Q: Am I too old to have a facelift?


A: I have heard this question from patients in their 60s, which is amusing because this age does not seem to be very old anymore. With modern anesthesia and healthier patients, age itself is not a particularly important factor. In our studies, we found no significant correlation between age and result rating or incidence of complications. Facial rejuvenation surgery can provide a source of happiness in their lives that can help to offset the gradual decline that is aging. If we cannot be young, perhaps we can still enjoy some of the illusion of youth. Sometimes the major challenge for older patients is simply having someone around to help after surgery. They may be on their own and do not wish to impose on family members. Psychologically, it is much better for patients to have a partner after surgery, not necessarily a nurse, but someone to provide some TLC (as in “tender loving care”), drive them to their follow up appointments, and give them encouragement. Sometimes our office makes arrangements for one of our nurses to help at home after surgery, and this is well-appreciated by patients. The extra expense is worth it.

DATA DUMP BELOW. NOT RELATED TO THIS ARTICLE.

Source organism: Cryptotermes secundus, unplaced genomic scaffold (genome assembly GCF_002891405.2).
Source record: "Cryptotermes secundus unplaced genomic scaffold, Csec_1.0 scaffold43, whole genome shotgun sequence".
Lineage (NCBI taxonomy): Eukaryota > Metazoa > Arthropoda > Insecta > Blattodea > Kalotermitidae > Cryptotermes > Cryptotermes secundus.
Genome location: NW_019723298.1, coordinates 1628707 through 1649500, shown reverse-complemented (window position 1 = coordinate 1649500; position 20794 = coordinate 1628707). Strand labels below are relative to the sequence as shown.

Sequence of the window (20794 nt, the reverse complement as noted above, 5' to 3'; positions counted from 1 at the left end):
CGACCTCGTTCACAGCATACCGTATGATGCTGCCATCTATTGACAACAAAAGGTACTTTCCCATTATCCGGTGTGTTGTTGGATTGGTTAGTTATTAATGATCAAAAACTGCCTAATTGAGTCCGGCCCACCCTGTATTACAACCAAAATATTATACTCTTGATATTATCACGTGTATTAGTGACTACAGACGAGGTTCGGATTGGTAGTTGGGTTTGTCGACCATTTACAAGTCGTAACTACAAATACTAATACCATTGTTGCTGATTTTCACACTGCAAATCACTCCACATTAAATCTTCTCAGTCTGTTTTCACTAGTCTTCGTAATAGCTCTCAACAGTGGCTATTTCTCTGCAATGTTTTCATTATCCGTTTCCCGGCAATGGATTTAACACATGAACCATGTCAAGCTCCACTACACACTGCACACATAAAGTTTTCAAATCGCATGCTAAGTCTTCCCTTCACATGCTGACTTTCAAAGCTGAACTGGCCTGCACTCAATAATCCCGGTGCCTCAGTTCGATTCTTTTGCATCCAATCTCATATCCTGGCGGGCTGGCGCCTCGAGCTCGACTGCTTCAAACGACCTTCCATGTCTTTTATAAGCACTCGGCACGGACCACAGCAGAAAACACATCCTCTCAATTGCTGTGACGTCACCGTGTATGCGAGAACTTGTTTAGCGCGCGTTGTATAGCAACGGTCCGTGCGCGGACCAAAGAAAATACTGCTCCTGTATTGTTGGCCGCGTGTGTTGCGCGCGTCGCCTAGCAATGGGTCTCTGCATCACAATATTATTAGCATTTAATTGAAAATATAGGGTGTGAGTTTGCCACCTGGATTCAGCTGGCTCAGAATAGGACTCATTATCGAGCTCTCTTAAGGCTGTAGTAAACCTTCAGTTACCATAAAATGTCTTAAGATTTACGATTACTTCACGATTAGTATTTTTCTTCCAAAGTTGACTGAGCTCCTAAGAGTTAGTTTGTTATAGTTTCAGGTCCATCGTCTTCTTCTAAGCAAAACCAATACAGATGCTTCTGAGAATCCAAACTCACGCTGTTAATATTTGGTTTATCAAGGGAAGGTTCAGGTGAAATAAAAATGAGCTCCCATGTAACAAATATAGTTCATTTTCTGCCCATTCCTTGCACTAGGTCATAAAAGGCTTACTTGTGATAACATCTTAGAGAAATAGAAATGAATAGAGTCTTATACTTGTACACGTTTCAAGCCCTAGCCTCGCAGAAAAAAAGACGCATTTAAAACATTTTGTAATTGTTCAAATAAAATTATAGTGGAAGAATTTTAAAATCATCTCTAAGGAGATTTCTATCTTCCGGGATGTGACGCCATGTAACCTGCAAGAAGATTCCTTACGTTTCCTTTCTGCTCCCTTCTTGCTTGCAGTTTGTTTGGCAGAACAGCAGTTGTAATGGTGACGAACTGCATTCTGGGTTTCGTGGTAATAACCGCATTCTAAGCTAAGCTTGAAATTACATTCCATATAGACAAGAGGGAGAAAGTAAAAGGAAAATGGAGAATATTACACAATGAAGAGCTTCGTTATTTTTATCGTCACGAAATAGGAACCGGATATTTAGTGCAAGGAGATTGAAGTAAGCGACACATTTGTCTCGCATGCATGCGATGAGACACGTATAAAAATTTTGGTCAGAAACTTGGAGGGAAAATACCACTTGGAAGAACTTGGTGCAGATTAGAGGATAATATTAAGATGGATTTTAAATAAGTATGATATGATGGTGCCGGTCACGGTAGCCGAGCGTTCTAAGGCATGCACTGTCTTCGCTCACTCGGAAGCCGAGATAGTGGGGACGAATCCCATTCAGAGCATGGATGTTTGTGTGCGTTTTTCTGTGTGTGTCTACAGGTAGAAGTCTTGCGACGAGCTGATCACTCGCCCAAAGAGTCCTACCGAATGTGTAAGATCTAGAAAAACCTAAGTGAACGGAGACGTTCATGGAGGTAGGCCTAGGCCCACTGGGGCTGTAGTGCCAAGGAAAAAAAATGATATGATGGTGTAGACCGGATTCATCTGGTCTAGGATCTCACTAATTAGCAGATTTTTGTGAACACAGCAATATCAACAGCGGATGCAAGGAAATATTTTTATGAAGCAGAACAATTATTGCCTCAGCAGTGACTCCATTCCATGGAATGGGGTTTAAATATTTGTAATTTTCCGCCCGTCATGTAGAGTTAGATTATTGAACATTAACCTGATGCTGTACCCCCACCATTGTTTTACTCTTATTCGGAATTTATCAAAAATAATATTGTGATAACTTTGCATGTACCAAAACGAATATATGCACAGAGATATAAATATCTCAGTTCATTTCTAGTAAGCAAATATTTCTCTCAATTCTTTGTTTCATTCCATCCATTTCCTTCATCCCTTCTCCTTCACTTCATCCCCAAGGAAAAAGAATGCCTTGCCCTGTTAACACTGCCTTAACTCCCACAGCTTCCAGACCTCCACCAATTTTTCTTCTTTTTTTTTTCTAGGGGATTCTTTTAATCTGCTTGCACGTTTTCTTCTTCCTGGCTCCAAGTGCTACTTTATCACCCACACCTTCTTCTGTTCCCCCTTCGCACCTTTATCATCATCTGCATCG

Q: Is it better to have surgery now, or wait until I’m older and need it more?


A: There is no advantage in waiting until you are older to have the surgery if you have the appropriate indications for surgery. You’re not burning any bridges or prematurely using up plastic surgery options. Obviously, you will enjoy the results sooner. Earlier surgery can help prevent deeper wrinkles that can be more difficult to smooth out later. You and your surgeon make the judgment call about whether your degree of facial tissue descent justifies a facelift now, or whether you can wait a few years and perhaps temporize with fillers.


Q: How much time off do I need?


A: To help answer this question, I show my patients early postoperative photographs such as those contained in the Patient Photographs section, so that they have some idea what to expect. Some patients resume work within 2 weeks of surgery, but 2 or 3 weeks is more typical, not because it is ideal, but because it is impractical for most working people to take much more time off. A month off is preferable, but even this period may not be sufficient for some patients. Much depends on the type of work and the acceptability of a swollen appearance in the workplace. Those who work at home on their computer can often get back to work within 2 weeks, provided their eyesight is not blurry. There is also the element of unpredictability in the rate of healing and the possibility of complications to consider.


Q: What do I tell people?


A: It is usually easier for patients to be forthright about having the surgery and not try to think of some other reason for their time off. This avoids the anxiety of trying to hide something, although patients may not go into all the details about what they had done—“I had some laser work done, and my eyelids lifted at the same time.” Whether they mention the facelift, forehead lift, liposuction under the chin and chin implant is their business.